Unfortunately, the human body cannot produce omega-three fatty acids naturally. That means you have to consume it. And the best way to get this fatty acid is through fresh, fatty fish. Fish like salmon, mackerel, sardines, tuna, and herring are all fatty fish. Beyond fish, you can eat flaxseeds, chia seeds, walnuts, and different plant oils to get your omega 3s in. 

Vitamin D

Intake of vitamin D is necessary for having strong and healthy bones. Without the proper levels of this vitamin, your bones could become weak and lose their utility.

Vitamin D isn’t just essential for the major bones in the body and the small, delicate ones within the ear. As a result, individuals with vitamin D deficiency can develop osteopenia, leading to deafness or sudden sensorineural hearing loss [5].

Historically, people got most of their Vitamin D from being in the sun. However, with many people spending more time indoors, a large population of the U.S. and beyond may have vitamin D deficiency. To get vitamin D, foods that you can eat include salmon, herring, tuna, egg yolks, mushrooms, and fortified foods like soy milk, cows’ milk, orange juice, and some cereals.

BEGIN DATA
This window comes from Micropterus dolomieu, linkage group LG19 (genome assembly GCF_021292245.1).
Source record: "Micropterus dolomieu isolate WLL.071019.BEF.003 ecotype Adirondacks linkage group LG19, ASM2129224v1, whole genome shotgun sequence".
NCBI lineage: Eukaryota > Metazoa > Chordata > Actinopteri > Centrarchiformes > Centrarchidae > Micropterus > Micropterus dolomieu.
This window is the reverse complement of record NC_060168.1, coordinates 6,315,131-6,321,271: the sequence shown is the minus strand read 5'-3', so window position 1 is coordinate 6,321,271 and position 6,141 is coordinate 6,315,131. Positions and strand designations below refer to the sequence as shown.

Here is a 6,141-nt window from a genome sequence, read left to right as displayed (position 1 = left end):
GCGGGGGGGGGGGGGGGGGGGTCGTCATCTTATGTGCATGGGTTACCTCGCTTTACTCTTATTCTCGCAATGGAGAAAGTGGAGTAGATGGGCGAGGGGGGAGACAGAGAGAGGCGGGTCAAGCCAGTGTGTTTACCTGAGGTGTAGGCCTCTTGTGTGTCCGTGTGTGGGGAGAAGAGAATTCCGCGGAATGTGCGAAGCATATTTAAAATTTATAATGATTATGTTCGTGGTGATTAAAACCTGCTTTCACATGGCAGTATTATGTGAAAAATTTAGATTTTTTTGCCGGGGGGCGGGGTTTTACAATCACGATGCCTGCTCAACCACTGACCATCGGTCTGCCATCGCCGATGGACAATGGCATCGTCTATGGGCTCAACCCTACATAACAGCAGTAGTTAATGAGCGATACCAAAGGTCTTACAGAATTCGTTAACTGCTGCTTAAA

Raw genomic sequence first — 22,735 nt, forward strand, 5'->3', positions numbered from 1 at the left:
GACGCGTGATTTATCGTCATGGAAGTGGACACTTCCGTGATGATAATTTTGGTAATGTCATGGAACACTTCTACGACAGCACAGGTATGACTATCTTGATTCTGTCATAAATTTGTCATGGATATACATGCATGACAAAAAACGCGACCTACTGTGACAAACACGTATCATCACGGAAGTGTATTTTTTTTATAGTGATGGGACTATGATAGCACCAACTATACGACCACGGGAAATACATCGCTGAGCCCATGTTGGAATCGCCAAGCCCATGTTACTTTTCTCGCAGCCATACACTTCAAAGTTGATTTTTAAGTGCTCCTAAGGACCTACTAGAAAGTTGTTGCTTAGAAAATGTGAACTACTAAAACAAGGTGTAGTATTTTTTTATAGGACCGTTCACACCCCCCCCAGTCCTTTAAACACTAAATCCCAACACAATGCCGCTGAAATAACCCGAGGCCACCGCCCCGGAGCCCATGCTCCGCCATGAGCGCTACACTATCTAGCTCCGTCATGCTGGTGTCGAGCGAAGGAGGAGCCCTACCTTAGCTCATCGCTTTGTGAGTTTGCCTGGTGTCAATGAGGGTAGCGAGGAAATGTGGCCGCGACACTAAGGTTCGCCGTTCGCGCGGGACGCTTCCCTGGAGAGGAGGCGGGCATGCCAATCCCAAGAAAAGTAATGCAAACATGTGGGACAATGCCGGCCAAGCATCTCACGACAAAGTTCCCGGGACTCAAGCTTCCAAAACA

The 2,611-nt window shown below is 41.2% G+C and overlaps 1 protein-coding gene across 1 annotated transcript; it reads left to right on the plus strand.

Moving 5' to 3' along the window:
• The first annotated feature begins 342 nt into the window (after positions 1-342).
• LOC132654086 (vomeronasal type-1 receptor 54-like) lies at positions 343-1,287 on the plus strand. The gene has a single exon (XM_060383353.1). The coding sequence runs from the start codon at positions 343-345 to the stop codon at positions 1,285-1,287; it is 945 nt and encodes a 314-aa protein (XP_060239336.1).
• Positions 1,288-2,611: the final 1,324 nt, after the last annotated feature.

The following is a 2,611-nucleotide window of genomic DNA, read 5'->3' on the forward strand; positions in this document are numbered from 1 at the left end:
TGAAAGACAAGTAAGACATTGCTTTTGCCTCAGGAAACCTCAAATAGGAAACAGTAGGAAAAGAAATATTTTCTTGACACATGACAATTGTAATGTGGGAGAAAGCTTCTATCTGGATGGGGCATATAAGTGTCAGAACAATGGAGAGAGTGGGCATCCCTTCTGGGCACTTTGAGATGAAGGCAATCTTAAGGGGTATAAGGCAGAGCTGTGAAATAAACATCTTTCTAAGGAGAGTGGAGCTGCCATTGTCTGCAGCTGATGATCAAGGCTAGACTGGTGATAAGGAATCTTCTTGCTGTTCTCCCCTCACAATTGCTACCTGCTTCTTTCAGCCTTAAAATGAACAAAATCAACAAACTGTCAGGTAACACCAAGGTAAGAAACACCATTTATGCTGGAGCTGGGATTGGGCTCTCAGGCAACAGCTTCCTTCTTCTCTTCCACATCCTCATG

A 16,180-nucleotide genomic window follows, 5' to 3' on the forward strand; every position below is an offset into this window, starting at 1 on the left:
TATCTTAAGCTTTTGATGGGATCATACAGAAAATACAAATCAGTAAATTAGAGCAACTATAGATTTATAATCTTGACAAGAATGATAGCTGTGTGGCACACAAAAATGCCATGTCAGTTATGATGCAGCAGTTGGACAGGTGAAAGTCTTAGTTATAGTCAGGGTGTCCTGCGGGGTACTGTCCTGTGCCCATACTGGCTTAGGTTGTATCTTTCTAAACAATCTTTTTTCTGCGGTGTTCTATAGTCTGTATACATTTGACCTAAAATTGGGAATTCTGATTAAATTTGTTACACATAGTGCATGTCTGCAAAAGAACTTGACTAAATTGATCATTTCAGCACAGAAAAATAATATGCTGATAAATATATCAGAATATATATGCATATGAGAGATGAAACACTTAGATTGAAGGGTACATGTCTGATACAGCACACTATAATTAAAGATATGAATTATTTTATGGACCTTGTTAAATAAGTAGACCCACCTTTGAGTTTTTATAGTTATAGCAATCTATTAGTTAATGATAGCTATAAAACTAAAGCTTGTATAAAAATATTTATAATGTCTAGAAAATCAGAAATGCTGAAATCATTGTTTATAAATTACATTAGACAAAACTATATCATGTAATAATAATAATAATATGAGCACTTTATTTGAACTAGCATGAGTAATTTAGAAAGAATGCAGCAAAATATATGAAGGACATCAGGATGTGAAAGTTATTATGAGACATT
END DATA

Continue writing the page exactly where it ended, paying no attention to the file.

Vitamin B12

Vitamin B12 is a necessary nutrient that keeps your blood cells and nerves healthy. Studies have shown that when people are deficient in B12, they experience neuronal death and other damage to nerves within the inner ear.

The result of vitamin B12 deficiency is typically tinnitus and, in some cases, hearing loss [6]. Taking vitamin B12 supplements or eating foods high in them may help you manage symptoms of tinnitus.

As vitamin B12 is produced through bacteria, it is typically only found in animal products. Therefore, to naturally consume more vitamin B12, you must eat chicken, beef, liver, eggs, fish, shellfish, and dairy products. Also, many fortified kinds of cereal come with vitamin B12. 

Foods to Avoid


Many foods found in our supermarket aisles may be marketed as healthy, but they are not. For example, all the pasta, rice, white bread, and foods with enriched white flour are generally not healthy.

When you want to eat a healthy diet that helps maintain your hearing health, you should avoid these foods. What’s more, some foods to avoid during ear infections are listed as they are often linked to allergies and infections.

Dairy Products